Let’s assume for a moment that you are the Producer / Executive Producer / Creator of a TV series. Or a radio series. Hell, even a podcast. You plough your time and energy in to developing a format; you whore it to all of your contacts, and anyone else you can make contact with, in order to pitch it. You work terrifyingly long hours for very little reward in the almost vain hope that this will take off.
Pause. Have you ever watched a TV series – a “quiz com” or the like; a sitcom; a drama series; not a soap: that bit’s important – which you watch every year, sticking with it year-in year-out? I’m fairly sure you will have done. You may have become hooked from the start; you may have joined part way through. You’re used to the people in it, and the formula they use. It’s comfortable. Great: hold that thought, because we’re going to come back to it. It may even be the crux of this whole post.
Record. You’ve worked hard to get your series commissioned; you’ve endured even more punishing schedules and restrictions to get a pilot thrown together; in a million to one shot you happened to be successful; you’ve been handed the opportunity to do your real job and make the bloody thing.
Fast forward. You have sat at the helm of this series for a decade now, working hard, developing the format, keeping the quality high, attempting to keep network, viewer and team alike happy with the output you are guiding in to existence week after week. You are doing what you have always aspired to do, practicing a craft you have spent most of your life learning. Then the ratings start to fall. Fall.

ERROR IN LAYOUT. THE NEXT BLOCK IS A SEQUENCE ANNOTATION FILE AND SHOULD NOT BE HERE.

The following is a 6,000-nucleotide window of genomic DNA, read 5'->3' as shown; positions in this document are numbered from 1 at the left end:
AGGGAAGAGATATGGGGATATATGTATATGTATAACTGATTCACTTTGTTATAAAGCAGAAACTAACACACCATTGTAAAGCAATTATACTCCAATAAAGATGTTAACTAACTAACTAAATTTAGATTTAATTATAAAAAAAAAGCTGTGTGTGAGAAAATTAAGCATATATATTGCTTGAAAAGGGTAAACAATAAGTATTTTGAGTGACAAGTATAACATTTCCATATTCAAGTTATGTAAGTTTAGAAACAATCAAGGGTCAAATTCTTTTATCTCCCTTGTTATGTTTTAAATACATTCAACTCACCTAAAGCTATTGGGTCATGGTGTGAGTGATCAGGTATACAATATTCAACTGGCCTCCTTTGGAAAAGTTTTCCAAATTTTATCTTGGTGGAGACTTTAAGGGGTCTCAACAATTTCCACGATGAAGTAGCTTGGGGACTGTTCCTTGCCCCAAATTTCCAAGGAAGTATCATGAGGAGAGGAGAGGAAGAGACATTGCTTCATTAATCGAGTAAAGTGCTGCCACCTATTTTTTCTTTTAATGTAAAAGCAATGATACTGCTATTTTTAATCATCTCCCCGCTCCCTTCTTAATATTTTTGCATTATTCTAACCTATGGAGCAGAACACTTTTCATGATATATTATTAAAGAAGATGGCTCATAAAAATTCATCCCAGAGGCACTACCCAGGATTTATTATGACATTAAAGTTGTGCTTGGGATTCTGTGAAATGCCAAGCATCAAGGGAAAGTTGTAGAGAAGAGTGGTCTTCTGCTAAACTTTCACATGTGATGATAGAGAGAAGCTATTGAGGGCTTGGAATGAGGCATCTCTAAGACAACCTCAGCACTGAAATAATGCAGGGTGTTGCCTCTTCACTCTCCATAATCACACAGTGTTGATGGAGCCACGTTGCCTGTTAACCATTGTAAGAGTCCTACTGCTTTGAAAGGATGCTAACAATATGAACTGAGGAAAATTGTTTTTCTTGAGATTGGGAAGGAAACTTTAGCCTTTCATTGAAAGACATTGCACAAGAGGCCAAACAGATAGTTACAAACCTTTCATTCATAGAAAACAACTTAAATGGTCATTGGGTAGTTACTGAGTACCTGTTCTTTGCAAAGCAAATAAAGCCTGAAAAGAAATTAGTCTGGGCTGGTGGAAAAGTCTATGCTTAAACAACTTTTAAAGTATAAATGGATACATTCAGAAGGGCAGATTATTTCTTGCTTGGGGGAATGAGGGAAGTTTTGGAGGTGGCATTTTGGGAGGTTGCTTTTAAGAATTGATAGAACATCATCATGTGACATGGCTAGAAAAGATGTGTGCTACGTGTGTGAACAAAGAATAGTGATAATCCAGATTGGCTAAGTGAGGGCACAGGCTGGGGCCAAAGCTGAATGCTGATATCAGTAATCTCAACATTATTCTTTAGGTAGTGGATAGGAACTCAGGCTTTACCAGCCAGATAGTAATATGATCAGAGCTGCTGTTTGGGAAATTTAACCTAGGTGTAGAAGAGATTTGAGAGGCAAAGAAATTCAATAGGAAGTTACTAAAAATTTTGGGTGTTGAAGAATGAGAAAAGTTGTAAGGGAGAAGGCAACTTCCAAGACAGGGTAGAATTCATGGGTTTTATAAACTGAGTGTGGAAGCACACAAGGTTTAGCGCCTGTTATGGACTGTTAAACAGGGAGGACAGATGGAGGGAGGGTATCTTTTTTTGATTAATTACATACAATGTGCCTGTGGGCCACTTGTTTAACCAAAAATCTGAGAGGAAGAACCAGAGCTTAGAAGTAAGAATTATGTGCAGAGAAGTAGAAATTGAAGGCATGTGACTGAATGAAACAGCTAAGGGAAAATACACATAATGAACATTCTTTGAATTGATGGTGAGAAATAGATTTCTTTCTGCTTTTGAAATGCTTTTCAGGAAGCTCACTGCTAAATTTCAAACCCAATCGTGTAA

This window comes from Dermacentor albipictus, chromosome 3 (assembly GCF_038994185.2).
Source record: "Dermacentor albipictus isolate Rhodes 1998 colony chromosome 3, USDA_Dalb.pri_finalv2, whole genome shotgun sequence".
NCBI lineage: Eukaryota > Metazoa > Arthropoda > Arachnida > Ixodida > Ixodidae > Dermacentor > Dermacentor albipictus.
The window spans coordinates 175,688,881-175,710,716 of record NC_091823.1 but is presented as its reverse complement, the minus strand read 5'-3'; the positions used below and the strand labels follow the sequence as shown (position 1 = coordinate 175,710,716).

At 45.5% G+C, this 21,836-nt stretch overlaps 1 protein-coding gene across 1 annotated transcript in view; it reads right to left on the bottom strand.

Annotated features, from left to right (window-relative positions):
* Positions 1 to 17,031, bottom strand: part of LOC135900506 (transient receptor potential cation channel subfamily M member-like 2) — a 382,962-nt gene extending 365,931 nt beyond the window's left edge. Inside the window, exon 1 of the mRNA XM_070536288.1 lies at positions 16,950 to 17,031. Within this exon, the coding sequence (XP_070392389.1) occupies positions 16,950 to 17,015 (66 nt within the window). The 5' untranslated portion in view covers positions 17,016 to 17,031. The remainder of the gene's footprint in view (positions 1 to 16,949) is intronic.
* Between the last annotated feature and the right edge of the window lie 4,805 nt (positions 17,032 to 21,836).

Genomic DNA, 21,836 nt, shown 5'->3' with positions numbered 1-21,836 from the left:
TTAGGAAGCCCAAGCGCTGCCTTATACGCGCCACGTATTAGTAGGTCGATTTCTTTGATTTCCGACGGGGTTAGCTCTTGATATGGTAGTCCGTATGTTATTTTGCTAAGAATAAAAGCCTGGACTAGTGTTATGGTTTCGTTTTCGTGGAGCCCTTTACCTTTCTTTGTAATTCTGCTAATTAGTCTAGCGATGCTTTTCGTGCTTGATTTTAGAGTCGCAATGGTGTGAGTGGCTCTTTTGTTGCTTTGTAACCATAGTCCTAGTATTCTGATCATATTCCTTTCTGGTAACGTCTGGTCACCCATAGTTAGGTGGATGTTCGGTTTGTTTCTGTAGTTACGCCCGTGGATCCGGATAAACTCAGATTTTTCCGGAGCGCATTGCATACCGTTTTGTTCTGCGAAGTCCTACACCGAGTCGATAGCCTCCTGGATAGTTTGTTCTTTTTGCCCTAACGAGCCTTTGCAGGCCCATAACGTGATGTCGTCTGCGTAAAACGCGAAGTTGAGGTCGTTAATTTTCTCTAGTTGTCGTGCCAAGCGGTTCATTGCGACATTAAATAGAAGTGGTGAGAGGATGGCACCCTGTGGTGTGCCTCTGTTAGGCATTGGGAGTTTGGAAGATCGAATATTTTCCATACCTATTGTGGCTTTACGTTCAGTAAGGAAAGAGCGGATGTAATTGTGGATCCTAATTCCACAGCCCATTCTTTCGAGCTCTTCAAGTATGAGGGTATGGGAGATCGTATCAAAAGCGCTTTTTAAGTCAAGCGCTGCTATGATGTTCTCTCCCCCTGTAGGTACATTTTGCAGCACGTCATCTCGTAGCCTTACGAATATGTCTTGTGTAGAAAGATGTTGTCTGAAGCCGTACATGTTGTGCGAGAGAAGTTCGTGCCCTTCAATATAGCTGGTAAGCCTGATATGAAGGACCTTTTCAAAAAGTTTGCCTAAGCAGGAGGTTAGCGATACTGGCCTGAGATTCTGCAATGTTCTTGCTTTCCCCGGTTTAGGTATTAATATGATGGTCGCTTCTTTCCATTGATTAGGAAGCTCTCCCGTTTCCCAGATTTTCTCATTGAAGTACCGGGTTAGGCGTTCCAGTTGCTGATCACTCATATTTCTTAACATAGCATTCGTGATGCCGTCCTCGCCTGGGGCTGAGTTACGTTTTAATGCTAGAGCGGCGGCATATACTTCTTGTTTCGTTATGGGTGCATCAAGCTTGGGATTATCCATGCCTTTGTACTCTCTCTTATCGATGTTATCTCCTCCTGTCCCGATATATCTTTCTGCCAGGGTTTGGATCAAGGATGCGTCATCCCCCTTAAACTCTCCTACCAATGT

Pause. We’re all armchair critics at heart, aren’t we? Yet we’re so easily fooled. You watch a series of something every year, but it’s only when you binge a whole show, several series in a row, that you can see how much the producers changed everything between series. Try it: it’s true. That said, we are also very quick to pass judgement. I think Have I Got News For You is very stale, and I keep on saying so on this blog. Yet I have never produced a single second of TV in my life. What do I know?
Play. The network are telling you you’re happy with your ratings, that it is a product of multi-channel TV; the viewers are tweeting their gushing approval of your work week in week out. You are buoyed by the support, but you feel that it is a bubble chamber. You’ve seen this happen to your friends.
Rewind. You have several choices you see before you: one is to keep plugging away at it, keeping the ship on an even keel, and everybody employed. Another is to make small tweaks to the format in the hope of accessing a new demographic: new blood to the ratings. Another is to make radical changes, with much publicity, to fully refresh the image of the show. There is a fifth option; you could go now.